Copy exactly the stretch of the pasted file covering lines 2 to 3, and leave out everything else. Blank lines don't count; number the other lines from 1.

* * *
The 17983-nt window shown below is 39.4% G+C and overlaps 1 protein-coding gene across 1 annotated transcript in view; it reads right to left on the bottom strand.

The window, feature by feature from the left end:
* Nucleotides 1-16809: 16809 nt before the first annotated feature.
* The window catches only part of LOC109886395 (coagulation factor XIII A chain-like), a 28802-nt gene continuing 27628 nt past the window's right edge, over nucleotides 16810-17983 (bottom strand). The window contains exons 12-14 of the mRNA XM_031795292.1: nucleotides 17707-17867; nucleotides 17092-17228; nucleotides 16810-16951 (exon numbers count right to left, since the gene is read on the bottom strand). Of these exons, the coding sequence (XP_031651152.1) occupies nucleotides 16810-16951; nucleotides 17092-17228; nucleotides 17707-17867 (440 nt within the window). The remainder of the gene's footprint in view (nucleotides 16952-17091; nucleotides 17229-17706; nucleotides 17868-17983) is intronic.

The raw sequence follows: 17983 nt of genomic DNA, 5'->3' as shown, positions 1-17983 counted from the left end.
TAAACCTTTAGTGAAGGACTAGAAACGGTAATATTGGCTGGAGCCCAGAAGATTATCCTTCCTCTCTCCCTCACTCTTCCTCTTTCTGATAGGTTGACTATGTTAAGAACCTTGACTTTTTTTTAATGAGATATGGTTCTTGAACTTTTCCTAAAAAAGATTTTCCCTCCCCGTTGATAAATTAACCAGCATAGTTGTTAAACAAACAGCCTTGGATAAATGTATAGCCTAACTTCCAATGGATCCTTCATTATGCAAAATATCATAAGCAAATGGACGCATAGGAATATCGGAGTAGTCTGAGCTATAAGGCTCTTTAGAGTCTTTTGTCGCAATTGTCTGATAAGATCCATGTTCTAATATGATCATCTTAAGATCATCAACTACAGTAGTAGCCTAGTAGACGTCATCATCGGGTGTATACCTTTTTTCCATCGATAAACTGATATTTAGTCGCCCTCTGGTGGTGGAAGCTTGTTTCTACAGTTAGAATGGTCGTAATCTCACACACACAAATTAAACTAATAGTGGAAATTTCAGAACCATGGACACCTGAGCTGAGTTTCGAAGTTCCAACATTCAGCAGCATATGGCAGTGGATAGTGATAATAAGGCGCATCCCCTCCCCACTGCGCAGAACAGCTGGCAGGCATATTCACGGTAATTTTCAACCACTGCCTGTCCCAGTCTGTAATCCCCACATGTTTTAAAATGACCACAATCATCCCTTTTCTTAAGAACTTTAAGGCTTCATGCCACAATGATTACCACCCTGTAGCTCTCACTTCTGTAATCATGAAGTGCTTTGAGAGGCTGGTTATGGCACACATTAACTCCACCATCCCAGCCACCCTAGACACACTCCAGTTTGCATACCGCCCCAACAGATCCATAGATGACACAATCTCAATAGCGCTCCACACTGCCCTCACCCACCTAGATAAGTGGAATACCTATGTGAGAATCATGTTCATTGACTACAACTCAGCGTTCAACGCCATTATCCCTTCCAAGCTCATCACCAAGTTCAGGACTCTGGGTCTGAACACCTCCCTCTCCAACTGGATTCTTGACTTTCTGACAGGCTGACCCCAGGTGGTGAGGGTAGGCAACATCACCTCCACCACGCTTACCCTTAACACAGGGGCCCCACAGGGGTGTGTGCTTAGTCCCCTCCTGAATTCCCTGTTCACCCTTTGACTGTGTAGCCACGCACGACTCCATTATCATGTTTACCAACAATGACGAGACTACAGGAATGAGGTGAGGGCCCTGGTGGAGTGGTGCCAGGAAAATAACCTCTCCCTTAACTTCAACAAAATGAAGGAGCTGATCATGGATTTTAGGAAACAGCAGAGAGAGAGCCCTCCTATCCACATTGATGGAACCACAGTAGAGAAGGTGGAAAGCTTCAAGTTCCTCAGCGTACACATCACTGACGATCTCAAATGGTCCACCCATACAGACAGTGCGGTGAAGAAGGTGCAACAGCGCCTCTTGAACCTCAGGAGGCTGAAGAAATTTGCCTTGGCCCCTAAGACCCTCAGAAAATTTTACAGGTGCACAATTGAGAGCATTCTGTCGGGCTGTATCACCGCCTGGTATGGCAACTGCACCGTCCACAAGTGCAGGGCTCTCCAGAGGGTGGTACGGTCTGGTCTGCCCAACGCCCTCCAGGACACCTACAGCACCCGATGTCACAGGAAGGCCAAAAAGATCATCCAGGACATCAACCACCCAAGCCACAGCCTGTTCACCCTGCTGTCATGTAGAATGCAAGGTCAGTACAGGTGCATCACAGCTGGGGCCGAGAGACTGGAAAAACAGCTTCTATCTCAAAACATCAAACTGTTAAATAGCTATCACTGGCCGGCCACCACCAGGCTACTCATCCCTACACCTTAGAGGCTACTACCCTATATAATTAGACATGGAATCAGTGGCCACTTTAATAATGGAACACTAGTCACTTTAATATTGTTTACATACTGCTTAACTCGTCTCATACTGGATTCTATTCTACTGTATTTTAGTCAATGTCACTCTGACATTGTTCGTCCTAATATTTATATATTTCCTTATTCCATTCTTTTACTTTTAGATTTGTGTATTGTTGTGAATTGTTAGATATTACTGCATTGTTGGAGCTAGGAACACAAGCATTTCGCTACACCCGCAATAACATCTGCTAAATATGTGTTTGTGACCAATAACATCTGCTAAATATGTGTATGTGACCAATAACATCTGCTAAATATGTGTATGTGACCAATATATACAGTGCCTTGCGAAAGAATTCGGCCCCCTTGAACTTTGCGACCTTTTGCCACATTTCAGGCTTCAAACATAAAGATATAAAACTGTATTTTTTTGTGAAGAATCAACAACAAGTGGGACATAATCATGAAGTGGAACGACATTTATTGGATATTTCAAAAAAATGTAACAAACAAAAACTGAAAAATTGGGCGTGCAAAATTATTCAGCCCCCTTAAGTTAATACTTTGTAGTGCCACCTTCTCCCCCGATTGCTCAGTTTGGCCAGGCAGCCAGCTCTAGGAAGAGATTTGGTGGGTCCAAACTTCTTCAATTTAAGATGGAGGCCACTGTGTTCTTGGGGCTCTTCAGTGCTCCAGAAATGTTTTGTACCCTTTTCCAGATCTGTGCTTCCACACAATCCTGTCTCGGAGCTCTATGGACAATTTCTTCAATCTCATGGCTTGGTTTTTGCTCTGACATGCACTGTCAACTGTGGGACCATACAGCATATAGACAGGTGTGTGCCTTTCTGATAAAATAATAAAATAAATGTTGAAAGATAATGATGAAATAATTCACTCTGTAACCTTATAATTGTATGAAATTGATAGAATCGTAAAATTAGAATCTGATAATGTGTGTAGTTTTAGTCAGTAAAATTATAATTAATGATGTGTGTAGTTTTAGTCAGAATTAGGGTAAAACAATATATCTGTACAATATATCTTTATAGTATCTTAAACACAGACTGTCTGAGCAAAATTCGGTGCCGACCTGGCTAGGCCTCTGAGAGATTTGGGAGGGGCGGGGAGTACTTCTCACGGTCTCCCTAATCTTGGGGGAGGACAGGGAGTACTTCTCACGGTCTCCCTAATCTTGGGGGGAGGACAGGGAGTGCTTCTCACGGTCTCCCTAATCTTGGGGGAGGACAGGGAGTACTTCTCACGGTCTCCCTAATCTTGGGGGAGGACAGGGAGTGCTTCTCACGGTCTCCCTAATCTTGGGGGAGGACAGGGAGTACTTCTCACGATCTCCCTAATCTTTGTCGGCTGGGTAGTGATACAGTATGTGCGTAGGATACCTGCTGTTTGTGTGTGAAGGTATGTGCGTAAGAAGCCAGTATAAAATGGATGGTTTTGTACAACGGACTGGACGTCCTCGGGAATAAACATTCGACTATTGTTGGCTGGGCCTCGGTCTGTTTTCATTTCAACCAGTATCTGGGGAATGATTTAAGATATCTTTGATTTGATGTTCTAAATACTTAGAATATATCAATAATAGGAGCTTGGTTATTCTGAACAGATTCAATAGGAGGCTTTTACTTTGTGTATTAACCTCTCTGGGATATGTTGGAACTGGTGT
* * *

The window, feature by feature from the left end:
* Nucleotides 1-16809: 16809 nt before the first annotated feature.